Collecting together the first 12 issues of the Back To The Future comic book series Back To The Future: The Heavy Collection tells a sprawling tale that fills in some of the gaps from the films that you weren’t even aware were there.
The book mainly follows Doc Brown in 1893 after the events of Back To The Future 3 after Marty is sent back to the future, but before Doc and his family develop the Time Train. Whilst Doc works on building the Time Train he tells his sons stories about his adventures in the future, giving the readers a series on ‘one-shot’ type stories with a loose connected narrative.
They give a lot of background detail to both the Doc and Marty, showing us how they first met, how the Doc got the Delorean, and Doc’s journey to develop time travel during the decades. Whilst the stories involving Marty and his parents are interesting enough, the best of these shorter stories is the one where Doc Brown has the US government visit him asking him to develop time travel for them in order to prevent the Cuban Missile crisis. It’s fun to see the Doc put into a difficult situation like this, where he comes to realise the bigger impact that his developing time travel could have on the world. It’s interesting to see Doc Brown trying to figure out how to make the technology work and the missteps along the way, especially as he is doing so knowing that he will one day succeed because of his encounter with Marty in the 1950s.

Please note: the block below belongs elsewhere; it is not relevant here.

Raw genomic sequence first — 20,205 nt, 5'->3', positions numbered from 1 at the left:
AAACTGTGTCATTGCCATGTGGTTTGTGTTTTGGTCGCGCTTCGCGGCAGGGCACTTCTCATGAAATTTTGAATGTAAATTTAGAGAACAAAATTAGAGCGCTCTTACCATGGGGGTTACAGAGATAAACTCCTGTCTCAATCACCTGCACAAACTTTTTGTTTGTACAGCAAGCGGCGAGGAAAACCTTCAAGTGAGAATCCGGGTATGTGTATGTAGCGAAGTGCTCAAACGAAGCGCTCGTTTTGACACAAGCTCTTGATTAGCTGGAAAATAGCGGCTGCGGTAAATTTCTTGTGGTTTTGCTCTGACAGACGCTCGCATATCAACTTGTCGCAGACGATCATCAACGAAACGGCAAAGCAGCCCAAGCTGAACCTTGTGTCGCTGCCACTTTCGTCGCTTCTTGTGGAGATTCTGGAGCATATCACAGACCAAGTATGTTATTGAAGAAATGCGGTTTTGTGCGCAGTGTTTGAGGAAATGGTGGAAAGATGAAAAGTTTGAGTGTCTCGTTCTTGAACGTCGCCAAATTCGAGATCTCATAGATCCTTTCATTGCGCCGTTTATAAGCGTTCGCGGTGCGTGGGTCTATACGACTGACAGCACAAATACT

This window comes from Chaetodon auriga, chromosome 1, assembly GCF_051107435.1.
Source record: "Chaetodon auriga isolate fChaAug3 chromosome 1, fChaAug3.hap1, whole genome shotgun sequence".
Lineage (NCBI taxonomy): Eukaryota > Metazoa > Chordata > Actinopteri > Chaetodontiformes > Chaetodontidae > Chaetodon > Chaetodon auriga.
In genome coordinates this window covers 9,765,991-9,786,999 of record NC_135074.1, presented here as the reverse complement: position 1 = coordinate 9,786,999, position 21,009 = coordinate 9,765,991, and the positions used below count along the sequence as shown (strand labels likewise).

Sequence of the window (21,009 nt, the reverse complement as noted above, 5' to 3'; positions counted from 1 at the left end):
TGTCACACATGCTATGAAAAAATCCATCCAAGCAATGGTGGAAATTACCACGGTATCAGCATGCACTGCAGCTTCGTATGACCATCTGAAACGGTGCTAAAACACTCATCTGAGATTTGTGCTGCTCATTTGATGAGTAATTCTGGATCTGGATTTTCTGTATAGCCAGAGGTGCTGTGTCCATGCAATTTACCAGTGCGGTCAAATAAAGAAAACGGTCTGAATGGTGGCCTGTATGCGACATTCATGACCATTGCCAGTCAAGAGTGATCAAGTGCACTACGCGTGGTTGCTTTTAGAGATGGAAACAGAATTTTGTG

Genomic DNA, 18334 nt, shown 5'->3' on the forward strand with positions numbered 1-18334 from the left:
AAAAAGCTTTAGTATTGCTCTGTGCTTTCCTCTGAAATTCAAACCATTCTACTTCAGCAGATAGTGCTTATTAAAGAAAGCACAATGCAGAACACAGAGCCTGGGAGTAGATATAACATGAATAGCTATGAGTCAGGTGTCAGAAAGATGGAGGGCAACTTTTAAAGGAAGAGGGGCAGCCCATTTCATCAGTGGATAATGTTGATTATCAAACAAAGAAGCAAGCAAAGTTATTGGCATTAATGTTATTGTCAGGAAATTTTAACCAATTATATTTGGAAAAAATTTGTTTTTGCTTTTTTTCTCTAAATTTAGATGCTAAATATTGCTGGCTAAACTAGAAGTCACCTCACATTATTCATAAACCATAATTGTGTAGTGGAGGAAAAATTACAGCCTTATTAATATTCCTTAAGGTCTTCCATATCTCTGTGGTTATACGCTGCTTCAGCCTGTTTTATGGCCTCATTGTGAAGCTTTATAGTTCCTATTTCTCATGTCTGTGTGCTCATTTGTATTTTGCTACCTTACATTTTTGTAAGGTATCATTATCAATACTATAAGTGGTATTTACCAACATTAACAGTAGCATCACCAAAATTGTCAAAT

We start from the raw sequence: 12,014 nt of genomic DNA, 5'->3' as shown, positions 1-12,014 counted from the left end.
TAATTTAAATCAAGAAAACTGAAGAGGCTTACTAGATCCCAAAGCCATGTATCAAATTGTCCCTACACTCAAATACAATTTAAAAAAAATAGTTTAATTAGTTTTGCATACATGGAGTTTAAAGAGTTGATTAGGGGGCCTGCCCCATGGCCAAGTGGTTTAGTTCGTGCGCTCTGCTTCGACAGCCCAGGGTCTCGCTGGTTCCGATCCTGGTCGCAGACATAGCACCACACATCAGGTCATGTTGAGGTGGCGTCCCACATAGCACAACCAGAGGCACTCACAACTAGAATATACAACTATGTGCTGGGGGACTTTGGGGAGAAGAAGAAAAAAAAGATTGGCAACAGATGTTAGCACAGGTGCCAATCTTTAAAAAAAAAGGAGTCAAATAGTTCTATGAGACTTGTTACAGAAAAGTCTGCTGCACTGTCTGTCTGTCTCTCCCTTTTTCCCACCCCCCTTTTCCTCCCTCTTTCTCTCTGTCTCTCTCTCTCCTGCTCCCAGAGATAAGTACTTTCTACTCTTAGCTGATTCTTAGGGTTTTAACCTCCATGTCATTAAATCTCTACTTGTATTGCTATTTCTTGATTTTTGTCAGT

However, the book really picks up once the Doc tries to make the maiden voyage in the Time Train, where the story drops the ‘one-shot’ model for a more traditional comic book adventure where the Doc ends up travelling all across the future in an effort to find the parts he needs to finalise the train.
This particular story acts as both a gap filler for events we’ve already seen, taking place for the Doc before the last scene of Back To The Future 3, and a sequel for Marty and Jennifer as it takes place after the film for them. This is part of the beauty of the Back To The Future comic series, it goes out of the way to explain things like how Doc Brown was able to get the hover tech for the Time Train, when did he have the opportunity to collect Einstein, and what was powering his time machine. The story answers all of these questions, yet never feels like it’s ticking things off a list just to fill in gaps; it comes naturally and feels like a series of events that would actually happen to the characters.
READ MORE: Life Is Strange #1 – Comic Review
Most of this comes from the fact that the stories are all co-written by Bob Gale, one of the original creators of the Back To The Future films. A lot of comics based on film franchises are written by fans who love the movies, yet they often feel more like fan fiction than a continuation of the source material. But this is never the case with the Back To The Future books. They fit the franchise perfectly because they’re written by the person who wrote them back in the day. They’re a companion piece, a continuation, and a celebration of the Back To The Future films all in one.